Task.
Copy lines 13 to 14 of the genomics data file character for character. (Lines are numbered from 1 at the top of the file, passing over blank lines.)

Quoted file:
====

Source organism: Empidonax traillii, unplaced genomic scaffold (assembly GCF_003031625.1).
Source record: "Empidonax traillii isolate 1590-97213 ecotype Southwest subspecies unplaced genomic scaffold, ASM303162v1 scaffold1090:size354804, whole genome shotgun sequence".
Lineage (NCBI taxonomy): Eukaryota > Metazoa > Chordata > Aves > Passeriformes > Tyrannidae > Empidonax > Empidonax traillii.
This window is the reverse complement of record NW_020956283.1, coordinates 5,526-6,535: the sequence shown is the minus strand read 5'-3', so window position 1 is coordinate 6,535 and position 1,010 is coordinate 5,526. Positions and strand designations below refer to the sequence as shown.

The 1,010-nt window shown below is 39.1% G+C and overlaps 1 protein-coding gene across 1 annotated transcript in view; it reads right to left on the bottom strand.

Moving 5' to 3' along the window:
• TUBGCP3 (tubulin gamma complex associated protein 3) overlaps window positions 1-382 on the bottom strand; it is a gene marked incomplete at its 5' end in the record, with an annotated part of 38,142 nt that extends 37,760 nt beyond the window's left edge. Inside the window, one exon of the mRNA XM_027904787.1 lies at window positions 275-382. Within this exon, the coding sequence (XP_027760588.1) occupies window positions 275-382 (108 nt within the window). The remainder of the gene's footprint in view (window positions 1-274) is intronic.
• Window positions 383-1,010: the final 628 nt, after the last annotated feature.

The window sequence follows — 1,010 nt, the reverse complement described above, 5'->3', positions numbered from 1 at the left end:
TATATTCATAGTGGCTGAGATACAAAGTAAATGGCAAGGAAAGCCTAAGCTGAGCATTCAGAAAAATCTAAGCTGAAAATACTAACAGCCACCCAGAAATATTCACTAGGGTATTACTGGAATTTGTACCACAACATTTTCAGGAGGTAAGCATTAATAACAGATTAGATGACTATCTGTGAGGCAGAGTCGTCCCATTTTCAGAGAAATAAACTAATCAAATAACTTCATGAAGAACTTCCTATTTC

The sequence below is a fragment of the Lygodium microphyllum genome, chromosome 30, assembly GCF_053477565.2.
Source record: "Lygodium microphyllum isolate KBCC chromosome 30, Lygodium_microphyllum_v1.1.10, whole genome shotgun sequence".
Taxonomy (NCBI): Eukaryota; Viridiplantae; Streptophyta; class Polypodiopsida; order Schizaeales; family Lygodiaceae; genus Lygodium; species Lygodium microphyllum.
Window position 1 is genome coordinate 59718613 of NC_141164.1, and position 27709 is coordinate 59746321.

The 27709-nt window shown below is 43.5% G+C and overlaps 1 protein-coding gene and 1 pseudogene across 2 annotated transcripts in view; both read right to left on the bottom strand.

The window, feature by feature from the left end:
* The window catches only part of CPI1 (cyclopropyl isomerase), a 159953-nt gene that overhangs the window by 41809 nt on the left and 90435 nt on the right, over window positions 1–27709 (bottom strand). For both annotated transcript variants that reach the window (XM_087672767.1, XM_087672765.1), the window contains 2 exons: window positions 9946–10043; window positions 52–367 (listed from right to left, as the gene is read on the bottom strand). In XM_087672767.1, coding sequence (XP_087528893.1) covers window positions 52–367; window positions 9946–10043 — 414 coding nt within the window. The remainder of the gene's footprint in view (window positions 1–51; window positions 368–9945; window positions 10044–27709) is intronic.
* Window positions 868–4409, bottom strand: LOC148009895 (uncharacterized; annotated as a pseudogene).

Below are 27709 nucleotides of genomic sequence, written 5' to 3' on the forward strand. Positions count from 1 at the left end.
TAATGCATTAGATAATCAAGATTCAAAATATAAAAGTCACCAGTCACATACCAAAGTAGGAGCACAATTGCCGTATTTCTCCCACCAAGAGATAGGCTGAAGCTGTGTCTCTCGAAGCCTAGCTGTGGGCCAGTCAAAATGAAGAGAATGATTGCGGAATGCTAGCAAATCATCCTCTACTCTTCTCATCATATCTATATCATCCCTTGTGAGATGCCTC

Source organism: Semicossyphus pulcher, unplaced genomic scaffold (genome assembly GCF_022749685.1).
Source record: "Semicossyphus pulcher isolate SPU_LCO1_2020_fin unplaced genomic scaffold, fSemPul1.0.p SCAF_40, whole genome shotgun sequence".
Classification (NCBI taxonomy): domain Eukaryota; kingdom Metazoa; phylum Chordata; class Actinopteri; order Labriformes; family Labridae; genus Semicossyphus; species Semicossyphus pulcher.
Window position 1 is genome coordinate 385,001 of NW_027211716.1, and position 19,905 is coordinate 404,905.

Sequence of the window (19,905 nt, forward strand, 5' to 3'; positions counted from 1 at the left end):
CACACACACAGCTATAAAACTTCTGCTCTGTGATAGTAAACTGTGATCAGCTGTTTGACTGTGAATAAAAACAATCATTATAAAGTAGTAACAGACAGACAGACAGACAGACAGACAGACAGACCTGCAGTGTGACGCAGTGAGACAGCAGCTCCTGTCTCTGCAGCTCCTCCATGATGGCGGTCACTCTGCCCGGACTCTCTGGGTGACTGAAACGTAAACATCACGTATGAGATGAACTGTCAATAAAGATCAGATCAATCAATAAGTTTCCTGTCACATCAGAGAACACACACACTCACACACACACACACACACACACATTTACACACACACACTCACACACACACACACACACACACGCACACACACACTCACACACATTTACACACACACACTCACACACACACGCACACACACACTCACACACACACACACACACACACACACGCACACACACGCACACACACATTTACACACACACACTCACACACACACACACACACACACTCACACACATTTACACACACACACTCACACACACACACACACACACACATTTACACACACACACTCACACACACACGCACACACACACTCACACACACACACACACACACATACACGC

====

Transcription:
Taxonomy (NCBI): Eukaryota; Viridiplantae; Streptophyta; class Polypodiopsida; order Schizaeales; family Lygodiaceae; genus Lygodium; species Lygodium microphyllum.
Window position 1 is genome coordinate 59718613 of NC_141164.1, and position 27709 is coordinate 59746321.